Last updated: 26 Apr 2022 Update History
Report Status: Current
Report Pages: 809
Analyst: Henry Lancaster
Given the poor fixed-line infrastructure in most countries across Africa, voice and data services across the region are greatly dependent on mobile networks. In the majority of markets, including those with better developed fixed infrastructure such as South Africa, Nigeria, and Kenya, up to 98% of all voice and data connections are via mobile networks.
During the last two to three years, national governments and telecom regulators have striven to improve fixed infrastructure with the wider aim of developing economic growth based on digital services and connectivity. This work is principally focussed on delivering fibre-based connectivity. Since the amount of copper infrastructure (DSL or HFC) used for broadband is so negligible, governments and private firms, including telcos as well as regional players such as Liquid Intelligent Technologies, are investing in fibre rather than in older technologies.
This work is delivering socio-economic benefits to a broader proportion of populations, and is encouraging digital inclusivity. The related benefits are particularly notable with m-money and m-commerce services, though there are also tangible benefits in relation to engagements with a wide range of government and health services. While supporting broadband to premises, health centres, government buildings and such like, the new fibre infrastructure is mainly being deployed to provide mobile backhaul, and so support the rapid growth in data traffic.
There continues to be considerable difficulties for MNOs in a number of countries which remain war-torn or politically unstable - particularly in the Horn of Africa and in areas of Libya, the DRC, Cameroon, Burkina Faso, and Mali. These countries also tend to have non-existent or unreliable electricity provision in many areas, which adds to the cost of services through requiring diesel to operate generators. This in turn subjects them to regular theft, of equipment and also of associated cabling.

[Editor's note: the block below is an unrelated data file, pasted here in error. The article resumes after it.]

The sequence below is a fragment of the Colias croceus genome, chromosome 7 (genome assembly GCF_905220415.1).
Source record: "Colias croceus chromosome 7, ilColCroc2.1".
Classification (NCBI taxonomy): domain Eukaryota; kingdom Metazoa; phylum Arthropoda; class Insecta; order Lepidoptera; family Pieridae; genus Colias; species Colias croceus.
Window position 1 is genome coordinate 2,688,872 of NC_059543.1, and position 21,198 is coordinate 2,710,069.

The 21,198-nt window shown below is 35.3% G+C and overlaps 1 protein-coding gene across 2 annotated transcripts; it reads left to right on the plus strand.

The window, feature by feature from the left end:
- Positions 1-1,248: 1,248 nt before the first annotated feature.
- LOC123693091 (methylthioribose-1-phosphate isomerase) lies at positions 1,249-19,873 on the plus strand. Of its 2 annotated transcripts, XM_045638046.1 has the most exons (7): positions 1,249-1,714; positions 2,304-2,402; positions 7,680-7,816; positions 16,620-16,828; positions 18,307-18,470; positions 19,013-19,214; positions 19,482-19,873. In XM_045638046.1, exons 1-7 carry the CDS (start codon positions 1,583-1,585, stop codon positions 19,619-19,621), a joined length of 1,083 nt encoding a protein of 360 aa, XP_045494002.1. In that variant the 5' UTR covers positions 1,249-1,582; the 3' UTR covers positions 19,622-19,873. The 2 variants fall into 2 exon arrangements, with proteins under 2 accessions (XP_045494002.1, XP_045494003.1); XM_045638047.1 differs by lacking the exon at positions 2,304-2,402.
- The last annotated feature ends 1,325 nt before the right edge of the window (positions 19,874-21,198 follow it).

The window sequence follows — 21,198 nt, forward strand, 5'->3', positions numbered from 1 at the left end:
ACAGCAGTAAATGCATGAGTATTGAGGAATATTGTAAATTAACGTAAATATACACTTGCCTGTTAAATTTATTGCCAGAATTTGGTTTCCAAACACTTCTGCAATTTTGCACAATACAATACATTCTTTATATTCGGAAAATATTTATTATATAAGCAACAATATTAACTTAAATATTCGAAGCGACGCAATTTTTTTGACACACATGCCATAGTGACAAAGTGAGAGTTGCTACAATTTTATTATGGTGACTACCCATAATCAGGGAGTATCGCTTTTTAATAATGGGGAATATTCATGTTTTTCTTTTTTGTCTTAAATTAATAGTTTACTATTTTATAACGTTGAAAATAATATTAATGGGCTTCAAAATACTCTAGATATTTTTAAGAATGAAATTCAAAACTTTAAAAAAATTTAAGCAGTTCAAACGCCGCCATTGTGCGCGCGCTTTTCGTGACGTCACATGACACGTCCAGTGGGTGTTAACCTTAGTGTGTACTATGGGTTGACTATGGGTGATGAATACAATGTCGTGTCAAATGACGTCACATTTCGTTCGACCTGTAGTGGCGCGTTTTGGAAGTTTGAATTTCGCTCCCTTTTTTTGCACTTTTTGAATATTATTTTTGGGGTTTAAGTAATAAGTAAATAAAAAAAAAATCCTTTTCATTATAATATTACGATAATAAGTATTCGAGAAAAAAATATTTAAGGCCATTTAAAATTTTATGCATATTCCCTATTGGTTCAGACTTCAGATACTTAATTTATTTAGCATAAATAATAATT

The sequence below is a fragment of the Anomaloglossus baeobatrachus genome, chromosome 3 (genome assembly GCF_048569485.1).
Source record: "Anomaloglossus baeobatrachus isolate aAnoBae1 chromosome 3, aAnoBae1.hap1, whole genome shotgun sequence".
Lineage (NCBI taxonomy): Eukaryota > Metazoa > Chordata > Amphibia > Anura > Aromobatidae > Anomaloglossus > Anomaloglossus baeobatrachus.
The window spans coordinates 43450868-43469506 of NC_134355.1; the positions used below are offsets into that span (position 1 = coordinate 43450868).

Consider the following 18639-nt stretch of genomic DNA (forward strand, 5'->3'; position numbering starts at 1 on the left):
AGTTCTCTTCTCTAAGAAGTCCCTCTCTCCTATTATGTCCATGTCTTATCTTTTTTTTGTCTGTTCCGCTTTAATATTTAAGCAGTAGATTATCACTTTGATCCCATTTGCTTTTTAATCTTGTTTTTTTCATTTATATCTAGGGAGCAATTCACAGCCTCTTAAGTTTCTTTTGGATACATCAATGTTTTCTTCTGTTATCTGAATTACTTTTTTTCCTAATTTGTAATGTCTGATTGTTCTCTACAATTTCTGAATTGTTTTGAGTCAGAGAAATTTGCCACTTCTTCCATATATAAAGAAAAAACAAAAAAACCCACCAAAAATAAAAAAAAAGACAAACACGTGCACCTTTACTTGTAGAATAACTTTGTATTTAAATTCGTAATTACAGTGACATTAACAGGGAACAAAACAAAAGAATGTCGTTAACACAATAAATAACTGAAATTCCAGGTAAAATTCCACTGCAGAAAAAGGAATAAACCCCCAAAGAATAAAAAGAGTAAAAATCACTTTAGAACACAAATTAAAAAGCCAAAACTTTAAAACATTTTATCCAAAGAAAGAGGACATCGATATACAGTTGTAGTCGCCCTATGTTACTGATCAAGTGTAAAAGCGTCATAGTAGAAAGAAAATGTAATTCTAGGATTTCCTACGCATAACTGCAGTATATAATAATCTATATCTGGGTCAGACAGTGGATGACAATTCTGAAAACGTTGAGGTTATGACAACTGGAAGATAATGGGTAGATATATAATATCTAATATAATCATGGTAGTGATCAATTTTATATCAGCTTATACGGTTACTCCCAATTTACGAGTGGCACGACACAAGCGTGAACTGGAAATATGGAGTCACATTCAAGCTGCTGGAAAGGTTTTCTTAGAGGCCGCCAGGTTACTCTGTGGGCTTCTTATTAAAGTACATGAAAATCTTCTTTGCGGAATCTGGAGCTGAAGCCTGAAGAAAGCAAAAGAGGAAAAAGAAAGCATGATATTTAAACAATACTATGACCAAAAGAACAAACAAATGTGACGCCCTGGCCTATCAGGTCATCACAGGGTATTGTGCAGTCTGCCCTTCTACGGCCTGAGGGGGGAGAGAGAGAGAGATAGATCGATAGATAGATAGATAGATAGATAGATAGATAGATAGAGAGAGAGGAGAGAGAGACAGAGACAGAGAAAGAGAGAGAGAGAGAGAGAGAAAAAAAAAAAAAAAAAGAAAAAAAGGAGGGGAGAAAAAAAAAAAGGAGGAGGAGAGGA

In recent years, progress was made in efforts to remove the few remaining monopolies held by incumbent telcos. In Ethiopia, the government’s plan to part privatise Ethio Telecom was put on hold in March 2022. Despite this, the market has been opened to competition, with Safaricom having secured a licence to operate fixed and mobile services. During 2022, the operator has cemented deals with Huawei as vendor for its mobile infrastructure, as also with the Ethiopian Electric Power to access the latter’s fibre network.
Airtel has exited from some of its markets, while Tigo has similarly left the region to focus on its Latin American operations. Tigo’s parent company Millicom completed the sale of Tigo Tanzania in April 2022, which finalised its exit from Africa.
There is effective competition within the mobile sector across the region, though in many countries the mobile sector is dominated by only a few players, including Vodacom, Orange Group, Airtel, MTN, and Etisalat. Competition has encouraged competition for services based on upgraded technologies, which in turn has encouraged investment. Although there remains much capacity available in 3G and LTE networks to meet the needs of most subscribers, there is growing momentum for delivering services based on 5G. This has been pushed by governments looking to achieve their wider digital ambitions. To this end, considerable progress has been made during the last two years to auction spectrum, so enabling the MNOs to extend services and upgrade network capacity.
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